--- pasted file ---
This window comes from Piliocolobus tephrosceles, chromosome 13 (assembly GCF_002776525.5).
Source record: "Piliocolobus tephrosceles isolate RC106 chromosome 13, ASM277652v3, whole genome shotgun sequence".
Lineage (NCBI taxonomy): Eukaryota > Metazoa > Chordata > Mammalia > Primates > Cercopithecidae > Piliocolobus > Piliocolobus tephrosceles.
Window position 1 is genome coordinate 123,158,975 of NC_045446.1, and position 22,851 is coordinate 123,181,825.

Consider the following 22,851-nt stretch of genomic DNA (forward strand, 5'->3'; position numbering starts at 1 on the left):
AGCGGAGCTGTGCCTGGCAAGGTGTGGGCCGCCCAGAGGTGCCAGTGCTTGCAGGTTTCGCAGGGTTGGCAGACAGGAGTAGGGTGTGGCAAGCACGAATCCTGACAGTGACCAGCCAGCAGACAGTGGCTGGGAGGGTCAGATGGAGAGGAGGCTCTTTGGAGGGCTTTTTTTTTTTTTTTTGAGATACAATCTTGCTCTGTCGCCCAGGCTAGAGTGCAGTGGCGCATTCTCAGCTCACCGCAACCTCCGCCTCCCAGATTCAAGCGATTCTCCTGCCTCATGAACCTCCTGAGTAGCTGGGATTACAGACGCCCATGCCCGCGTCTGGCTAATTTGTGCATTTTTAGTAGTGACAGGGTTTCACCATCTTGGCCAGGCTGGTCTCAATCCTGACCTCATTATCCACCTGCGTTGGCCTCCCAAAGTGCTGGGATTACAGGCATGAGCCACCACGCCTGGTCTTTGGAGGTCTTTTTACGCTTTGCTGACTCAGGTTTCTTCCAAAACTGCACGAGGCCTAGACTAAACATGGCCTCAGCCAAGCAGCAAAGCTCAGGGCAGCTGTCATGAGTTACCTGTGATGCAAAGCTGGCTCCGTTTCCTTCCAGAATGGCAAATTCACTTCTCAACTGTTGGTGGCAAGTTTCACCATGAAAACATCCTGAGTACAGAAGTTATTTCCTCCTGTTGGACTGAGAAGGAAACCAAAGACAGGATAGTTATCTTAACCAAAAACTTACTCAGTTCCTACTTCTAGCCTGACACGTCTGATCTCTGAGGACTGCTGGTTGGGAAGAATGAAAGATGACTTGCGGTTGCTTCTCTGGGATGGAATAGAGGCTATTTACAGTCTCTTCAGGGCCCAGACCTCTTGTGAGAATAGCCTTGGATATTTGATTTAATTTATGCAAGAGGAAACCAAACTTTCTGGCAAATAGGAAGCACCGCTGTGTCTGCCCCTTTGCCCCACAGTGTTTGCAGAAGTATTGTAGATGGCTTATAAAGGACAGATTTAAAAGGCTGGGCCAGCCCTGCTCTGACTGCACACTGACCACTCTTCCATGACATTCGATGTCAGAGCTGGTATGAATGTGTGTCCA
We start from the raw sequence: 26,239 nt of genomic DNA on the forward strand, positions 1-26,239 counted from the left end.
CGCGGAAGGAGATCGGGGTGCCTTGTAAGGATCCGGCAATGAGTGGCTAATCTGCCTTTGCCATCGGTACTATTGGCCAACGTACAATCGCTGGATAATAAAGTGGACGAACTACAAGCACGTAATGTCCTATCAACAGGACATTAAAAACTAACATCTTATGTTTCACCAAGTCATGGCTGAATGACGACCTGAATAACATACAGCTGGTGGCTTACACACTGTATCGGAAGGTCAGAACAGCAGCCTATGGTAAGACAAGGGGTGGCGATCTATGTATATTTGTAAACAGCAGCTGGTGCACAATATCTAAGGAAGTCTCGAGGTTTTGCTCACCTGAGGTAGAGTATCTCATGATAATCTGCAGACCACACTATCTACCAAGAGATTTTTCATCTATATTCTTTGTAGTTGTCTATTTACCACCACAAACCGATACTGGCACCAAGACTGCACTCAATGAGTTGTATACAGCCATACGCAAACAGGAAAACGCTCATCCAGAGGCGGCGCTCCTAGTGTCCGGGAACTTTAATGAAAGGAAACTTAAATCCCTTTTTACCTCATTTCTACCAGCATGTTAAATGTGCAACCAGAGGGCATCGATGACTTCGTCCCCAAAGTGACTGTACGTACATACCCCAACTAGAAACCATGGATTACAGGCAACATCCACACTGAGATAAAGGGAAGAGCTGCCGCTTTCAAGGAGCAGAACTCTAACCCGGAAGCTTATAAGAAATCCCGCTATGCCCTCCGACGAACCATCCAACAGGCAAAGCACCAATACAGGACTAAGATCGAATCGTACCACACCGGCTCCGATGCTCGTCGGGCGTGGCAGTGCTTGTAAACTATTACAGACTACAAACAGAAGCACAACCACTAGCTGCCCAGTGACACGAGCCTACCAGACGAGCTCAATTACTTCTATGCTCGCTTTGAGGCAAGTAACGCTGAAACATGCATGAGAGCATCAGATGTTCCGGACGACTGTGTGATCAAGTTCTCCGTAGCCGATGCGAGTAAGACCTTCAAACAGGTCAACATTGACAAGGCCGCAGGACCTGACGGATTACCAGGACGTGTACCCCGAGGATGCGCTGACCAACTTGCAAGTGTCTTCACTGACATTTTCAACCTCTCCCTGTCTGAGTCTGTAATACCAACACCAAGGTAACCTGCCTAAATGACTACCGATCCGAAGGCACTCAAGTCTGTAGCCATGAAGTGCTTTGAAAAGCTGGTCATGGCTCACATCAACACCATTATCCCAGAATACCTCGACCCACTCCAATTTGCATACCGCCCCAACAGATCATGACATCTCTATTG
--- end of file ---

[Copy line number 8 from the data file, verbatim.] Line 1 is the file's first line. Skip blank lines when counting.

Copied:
CGCGGAAGGAGATCGGGGTGCCTTGTAAGGATCCGGCAATGAGTGGCTAATCTGCCTTTGCCATCGGTACTATTGGCCAACGTACAATCGCTGGATAATAAAGTGGACGAACTACAAGCACGTAATGTCCTATCAACAGGACATTAAAAACTAACATCTTATGTTTCACCAAGTCATGGCTGAATGACGACCTGAATAACATACAGCTGGTGGCTTACACACTGTATCGGAAGGTCAGAACAGCAGCCTATGGTAAGACAAGGGGTGGCGATCTATGTATATTTGTAAACAGCAGCTGGTGCACAATATCTAAGGAAGTCTCGAGGTTTTGCTCACCTGAGGTAGAGTATCTCATGATAATCTGCAGACCACACTATCTACCAAGAGATTTTTCATCTATATTCTTTGTAGTTGTCTATTTACCACCACAAACCGATACTGGCACCAAGACTGCACTCAATGAGTTGTATACAGCCATACGCAAACAGGAAAACGCTCATCCAGAGGCGGCGCTCCTAGTGTCCGGGAACTTTAATGAAAGGAAACTTAAATCCCTTTTTACCTCATTTCTACCAGCATGTTAAATGTGCAACCAGAGGGCATCGATGACTTCGTCCCCAAAGTGACTGTACGTACATACCCCAACTAGAAACCATGGATTACAGGCAACATCCACACTGAGATAAAGGGAAGAGCTGCCGCTTTCAAGGAGCAGAACTCTAACCCGGAAGCTTATAAGAAATCCCGCTATGCCCTCCGACGAACCATCCAACAGGCAAAGCACCAATACAGGACTAAGATCGAATCGTACCACACCGGCTCCGATGCTCGTCGGGCGTGGCAGTGCTTGTAAACTATTACAGACTACAAACAGAAGCACAACCACTAGCTGCCCAGTGACACGAGCCTACCAGACGAGCTCAATTACTTCTATGCTCGCTTTGAGGCAAGTAACGCTGAAACATGCATGAGAGCATCAGATGTTCCGGACGACTGTGTGATCAAGTTCTCCGTAGCCGATGCGAGTAAGACCTTCAAACAGGTCAACATTGACAAGGCCGCAGGACCTGACGGATTACCAGGACGTGTACCCCGAGGATGCGCTGACCAACTTGCAAGTGTCTTCACTGACATTTTCAACCTCTCCCTGTCTGAGTCTGTAATACCAACACCAAGGTAACCTGCCTAAATGACTACCGATCCGAAGGCACTCAAGTCTGTAGCCATGAAGTGCTTTGAAAAGCTGGTCATGGCTCACATCAACACCATTATCCCAGAATACCTCGACCCACTCCAATTTGCATACCGCCCCAACAGATCATGACATCTCTATTG